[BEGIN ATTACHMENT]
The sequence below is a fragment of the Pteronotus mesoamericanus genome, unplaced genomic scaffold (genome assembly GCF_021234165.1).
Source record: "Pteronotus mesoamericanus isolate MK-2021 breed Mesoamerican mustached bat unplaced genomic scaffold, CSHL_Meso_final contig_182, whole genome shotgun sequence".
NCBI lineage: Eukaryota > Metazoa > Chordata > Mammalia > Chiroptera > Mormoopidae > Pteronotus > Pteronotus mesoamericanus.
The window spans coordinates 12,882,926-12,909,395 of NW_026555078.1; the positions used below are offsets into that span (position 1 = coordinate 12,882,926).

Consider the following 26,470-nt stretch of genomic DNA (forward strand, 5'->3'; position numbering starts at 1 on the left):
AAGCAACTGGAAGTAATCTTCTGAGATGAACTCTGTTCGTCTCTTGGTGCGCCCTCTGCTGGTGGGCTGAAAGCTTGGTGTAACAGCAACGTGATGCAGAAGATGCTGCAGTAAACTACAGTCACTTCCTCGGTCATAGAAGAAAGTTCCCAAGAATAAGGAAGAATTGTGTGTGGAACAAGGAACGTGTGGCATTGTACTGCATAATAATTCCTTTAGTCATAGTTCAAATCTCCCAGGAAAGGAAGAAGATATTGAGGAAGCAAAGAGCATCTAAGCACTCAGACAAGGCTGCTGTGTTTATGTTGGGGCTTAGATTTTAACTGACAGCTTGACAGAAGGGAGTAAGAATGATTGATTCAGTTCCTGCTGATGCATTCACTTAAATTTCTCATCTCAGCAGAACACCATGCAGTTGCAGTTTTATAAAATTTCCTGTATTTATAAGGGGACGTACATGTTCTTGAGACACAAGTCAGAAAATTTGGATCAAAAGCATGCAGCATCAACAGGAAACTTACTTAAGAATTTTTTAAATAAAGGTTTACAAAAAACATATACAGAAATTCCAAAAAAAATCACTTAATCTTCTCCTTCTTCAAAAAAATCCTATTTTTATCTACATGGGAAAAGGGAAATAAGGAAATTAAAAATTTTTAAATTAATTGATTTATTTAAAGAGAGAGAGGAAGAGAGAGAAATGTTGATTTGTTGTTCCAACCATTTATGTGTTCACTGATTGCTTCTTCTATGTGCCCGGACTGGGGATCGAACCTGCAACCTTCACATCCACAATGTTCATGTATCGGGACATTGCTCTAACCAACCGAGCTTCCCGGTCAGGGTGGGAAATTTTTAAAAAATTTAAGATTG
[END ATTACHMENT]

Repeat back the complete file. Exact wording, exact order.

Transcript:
The sequence below is a fragment of the Pteronotus mesoamericanus genome, unplaced genomic scaffold (genome assembly GCF_021234165.1).
Source record: "Pteronotus mesoamericanus isolate MK-2021 breed Mesoamerican mustached bat unplaced genomic scaffold, CSHL_Meso_final contig_182, whole genome shotgun sequence".
NCBI lineage: Eukaryota > Metazoa > Chordata > Mammalia > Chiroptera > Mormoopidae > Pteronotus > Pteronotus mesoamericanus.
The window spans coordinates 12,882,926-12,909,395 of NW_026555078.1; the positions used below are offsets into that span (position 1 = coordinate 12,882,926).

Consider the following 26,470-nt stretch of genomic DNA (forward strand, 5'->3'; position numbering starts at 1 on the left):
AAGCAACTGGAAGTAATCTTCTGAGATGAACTCTGTTCGTCTCTTGGTGCGCCCTCTGCTGGTGGGCTGAAAGCTTGGTGTAACAGCAACGTGATGCAGAAGATGCTGCAGTAAACTACAGTCACTTCCTCGGTCATAGAAGAAAGTTCCCAAGAATAAGGAAGAATTGTGTGTGGAACAAGGAACGTGTGGCATTGTACTGCATAATAATTCCTTTAGTCATAGTTCAAATCTCCCAGGAAAGGAAGAAGATATTGAGGAAGCAAAGAGCATCTAAGCACTCAGACAAGGCTGCTGTGTTTATGTTGGGGCTTAGATTTTAACTGACAGCTTGACAGAAGGGAGTAAGAATGATTGATTCAGTTCCTGCTGATGCATTCACTTAAATTTCTCATCTCAGCAGAACACCATGCAGTTGCAGTTTTATAAAATTTCCTGTATTTATAAGGGGACGTACATGTTCTTGAGACACAAGTCAGAAAATTTGGATCAAAAGCATGCAGCATCAACAGGAAACTTACTTAAGAATTTTTTAAATAAAGGTTTACAAAAAACATATACAGAAATTCCAAAAAAAATCACTTAATCTTCTCCTTCTTCAAAAAAATCCTATTTTTATCTACATGGGAAAAGGGAAATAAGGAAATTAAAAATTTTTAAATTAATTGATTTATTTAAAGAGAGAGAGGAAGAGAGAGAAATGTTGATTTGTTGTTCCAACCATTTATGTGTTCACTGATTGCTTCTTCTATGTGCCCGGACTGGGGATCGAACCTGCAACCTTCACATCCACAATGTTCATGTATCGGGACATTGCTCTAACCAACCGAGCTTCCCGGTCAGGGTGGGAAATTTTTAAAAAATTTAAGATTG